Amyloid-beta transporter expression at the blood-CSF barrier is age-dependent
1 Warren Alpert Medical School Brown University, RI Hospital Department of Neurosurgery 593 Eddy St. Providence, RI 02903 USA
2 University of Rhode Island Department of Computer Science and Statistics Kingston, RI 02881 USA
Fluids and Barriers of the CNS 2011, 8:21 doi:10.1186/2045-8118-8-21Published: 8 July 2011
Age is the major risk factor for many neurodegenerative diseases, including Alzheimer's disease (AD). There is an accumulation of amyloid-beta peptides (Aβ) in both the AD brain and the normal aging brain. Clearance of Aβ from the brain occurs via active transport at the blood-brain barrier (BBB) and blood-cerebrospinal fluid barrier (BCSFB). With increasing age, the expression of the Aβ efflux transporters is decreased and the Aβ influx transporter expression is increased at the BBB, adding to the amyloid burden in the brain. Expression of the Aβ transporters at the choroid plexus (CP) epithelium as a function of aging was the subject of this study.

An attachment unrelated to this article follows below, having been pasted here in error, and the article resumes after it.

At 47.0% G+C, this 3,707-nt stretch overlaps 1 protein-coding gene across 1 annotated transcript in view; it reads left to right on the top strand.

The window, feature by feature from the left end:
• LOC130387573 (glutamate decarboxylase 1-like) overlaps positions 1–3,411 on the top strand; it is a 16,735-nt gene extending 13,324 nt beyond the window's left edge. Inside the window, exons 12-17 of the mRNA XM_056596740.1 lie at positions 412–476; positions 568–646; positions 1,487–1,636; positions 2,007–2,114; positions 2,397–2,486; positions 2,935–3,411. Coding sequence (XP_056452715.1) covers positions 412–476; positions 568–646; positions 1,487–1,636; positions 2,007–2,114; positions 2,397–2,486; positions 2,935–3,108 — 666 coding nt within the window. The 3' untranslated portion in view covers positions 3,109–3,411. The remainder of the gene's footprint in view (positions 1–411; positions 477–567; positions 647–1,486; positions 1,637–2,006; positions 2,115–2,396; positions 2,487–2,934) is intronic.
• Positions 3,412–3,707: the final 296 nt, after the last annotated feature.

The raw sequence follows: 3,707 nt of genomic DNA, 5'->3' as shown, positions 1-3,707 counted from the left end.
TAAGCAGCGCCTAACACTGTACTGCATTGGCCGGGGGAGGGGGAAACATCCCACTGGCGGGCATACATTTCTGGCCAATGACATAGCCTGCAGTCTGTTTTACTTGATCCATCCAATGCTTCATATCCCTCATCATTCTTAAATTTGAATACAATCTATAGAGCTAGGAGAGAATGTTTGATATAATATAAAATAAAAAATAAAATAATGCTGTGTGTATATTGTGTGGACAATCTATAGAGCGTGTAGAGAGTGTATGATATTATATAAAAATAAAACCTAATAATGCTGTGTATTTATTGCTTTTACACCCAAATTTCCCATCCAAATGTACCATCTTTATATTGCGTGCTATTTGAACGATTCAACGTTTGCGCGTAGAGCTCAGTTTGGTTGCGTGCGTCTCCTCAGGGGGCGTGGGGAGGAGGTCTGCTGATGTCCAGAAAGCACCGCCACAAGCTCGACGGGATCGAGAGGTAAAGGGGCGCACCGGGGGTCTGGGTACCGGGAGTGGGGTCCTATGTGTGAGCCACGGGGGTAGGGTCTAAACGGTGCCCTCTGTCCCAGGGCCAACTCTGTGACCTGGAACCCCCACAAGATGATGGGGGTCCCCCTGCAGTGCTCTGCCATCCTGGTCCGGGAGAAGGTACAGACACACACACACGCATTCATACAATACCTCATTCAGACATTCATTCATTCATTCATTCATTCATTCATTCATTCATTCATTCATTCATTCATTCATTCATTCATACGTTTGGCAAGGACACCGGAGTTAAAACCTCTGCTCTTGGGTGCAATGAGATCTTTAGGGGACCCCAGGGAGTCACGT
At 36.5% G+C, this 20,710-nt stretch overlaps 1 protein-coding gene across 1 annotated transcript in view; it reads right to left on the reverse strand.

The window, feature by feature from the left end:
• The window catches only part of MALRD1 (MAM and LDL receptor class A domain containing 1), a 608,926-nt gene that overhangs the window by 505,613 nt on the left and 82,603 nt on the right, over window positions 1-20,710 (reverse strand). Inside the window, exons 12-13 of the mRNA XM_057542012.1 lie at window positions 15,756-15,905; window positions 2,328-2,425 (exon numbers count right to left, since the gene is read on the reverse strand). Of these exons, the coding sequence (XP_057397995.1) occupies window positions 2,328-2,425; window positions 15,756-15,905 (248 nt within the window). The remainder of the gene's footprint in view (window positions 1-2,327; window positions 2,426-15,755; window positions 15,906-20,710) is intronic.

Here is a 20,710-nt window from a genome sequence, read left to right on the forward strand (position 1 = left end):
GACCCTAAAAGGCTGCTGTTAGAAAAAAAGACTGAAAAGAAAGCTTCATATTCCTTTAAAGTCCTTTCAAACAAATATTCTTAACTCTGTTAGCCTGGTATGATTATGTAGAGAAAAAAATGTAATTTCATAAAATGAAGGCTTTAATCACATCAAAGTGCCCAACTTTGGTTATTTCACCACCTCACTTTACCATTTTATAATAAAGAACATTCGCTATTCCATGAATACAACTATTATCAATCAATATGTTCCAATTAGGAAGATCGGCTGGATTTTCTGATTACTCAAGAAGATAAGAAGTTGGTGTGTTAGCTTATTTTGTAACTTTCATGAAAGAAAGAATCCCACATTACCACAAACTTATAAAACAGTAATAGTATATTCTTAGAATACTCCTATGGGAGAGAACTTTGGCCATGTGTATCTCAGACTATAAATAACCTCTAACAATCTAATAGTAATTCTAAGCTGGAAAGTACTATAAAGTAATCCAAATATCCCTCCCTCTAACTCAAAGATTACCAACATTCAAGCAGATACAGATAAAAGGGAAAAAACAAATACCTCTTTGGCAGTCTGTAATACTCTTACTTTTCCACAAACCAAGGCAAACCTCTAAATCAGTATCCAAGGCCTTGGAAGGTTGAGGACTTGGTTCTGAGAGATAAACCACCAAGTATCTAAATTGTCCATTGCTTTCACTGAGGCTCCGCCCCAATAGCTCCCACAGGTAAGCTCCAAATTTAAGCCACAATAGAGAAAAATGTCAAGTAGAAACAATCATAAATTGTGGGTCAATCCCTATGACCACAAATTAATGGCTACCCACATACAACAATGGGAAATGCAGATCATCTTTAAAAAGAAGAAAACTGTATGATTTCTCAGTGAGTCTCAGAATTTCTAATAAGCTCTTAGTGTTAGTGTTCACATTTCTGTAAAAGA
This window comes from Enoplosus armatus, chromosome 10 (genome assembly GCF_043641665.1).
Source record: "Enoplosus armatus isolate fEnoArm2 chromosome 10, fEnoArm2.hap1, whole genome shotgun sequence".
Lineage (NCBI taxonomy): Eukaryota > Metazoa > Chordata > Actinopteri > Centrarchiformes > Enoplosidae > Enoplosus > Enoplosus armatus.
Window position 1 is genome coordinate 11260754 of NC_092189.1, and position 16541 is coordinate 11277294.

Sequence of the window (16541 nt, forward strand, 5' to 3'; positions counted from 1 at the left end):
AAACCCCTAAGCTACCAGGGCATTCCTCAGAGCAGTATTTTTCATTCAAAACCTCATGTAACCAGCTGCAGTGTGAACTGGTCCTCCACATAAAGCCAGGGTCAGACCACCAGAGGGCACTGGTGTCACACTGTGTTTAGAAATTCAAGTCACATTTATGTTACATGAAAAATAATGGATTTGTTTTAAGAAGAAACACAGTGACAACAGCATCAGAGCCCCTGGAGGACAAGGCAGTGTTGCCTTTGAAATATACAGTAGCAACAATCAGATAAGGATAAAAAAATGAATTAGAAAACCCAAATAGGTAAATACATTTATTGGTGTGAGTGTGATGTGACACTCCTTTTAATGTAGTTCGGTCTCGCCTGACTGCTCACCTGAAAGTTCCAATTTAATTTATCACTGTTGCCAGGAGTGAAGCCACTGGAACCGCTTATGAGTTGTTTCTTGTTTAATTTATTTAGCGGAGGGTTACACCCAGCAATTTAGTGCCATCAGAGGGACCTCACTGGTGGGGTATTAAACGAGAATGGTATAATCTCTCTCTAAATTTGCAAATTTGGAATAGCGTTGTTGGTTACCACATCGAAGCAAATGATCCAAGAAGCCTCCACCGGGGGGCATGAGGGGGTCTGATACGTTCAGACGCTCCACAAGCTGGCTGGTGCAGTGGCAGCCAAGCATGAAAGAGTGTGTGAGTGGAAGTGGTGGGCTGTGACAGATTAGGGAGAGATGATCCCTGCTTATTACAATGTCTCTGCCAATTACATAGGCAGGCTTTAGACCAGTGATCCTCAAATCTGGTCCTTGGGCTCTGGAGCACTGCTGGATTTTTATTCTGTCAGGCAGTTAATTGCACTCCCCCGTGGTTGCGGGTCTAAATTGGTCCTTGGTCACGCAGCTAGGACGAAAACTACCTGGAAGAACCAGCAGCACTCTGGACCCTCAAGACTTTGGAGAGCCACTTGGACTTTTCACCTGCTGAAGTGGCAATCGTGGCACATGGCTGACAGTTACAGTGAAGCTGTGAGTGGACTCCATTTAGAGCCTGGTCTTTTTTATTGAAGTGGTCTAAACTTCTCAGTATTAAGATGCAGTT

This project investigated the changes in expression of the Aβ transporters, the low density lipoprotein receptor-related protein-1 (LRP-1), P-glycoprotein (P-gp), LRP-2 (megalin) and the receptor for advanced glycation end-products (RAGE) at the BCSFB in Brown-Norway/Fischer rats at ages 3, 6, 9, 12, 20, 30 and 36 months, using real time RT-PCR to measure transporter mRNA expression, and immunohistochemistry (IHC) to measure transporter protein in isolated rat CP.
There was an increase in the transcription of the Aβ efflux transporters, LRP-1 and P-gp, no change in RAGE expression and a decrease in LRP-2, the CP epithelium influx transporter, at the BCSFB with aging. Decreased Aβ42 concentration in the CP, as measured by quantitative IHC, was associated with these Aβ transporter alterations.
Age-dependent alterations in the CP Aβ transporters are associated with a decrease in Aβ42 accumulation in the CP, and are reciprocal to the changes seen in these transporters at the BBB, suggesting a possible compensatory role for the BCSFB in Aβ clearance in aging.